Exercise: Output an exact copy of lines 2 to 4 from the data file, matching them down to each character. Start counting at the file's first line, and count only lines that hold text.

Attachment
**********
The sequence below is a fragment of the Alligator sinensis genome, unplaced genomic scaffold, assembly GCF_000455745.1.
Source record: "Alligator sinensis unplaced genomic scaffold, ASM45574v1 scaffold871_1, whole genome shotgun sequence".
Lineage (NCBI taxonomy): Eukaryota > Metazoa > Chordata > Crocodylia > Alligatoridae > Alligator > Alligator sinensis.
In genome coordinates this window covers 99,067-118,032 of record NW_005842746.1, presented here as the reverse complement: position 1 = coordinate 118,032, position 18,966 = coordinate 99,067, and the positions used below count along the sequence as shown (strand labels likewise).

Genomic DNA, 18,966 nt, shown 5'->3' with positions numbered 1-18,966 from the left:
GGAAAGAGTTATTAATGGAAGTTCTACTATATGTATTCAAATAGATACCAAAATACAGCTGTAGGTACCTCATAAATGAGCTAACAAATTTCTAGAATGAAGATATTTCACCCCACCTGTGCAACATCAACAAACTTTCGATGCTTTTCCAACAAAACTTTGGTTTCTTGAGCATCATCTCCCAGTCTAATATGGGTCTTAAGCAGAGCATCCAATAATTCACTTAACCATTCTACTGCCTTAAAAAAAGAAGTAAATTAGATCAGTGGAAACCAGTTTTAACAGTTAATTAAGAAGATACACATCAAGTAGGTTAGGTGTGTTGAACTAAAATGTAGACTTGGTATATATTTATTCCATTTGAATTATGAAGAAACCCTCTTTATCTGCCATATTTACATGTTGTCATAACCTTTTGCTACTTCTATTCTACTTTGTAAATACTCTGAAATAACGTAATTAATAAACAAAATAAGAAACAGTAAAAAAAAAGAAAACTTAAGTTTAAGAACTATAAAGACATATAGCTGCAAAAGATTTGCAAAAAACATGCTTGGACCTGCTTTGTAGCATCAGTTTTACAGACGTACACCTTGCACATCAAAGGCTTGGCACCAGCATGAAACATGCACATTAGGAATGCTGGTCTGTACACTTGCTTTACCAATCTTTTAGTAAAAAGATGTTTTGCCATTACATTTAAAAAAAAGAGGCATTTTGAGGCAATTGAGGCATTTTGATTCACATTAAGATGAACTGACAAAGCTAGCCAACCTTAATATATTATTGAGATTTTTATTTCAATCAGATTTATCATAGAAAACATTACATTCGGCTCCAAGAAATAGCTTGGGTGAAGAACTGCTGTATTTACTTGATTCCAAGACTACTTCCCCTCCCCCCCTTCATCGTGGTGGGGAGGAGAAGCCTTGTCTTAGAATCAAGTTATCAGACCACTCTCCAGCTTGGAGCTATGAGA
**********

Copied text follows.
Source record: "Alligator sinensis unplaced genomic scaffold, ASM45574v1 scaffold871_1, whole genome shotgun sequence".
Lineage (NCBI taxonomy): Eukaryota > Metazoa > Chordata > Crocodylia > Alligatoridae > Alligator > Alligator sinensis.
In genome coordinates this window covers 99,067-118,032 of record NW_005842746.1, presented here as the reverse complement: position 1 = coordinate 118,032, position 18,966 = coordinate 99,067, and the positions used below count along the sequence as shown (strand labels likewise).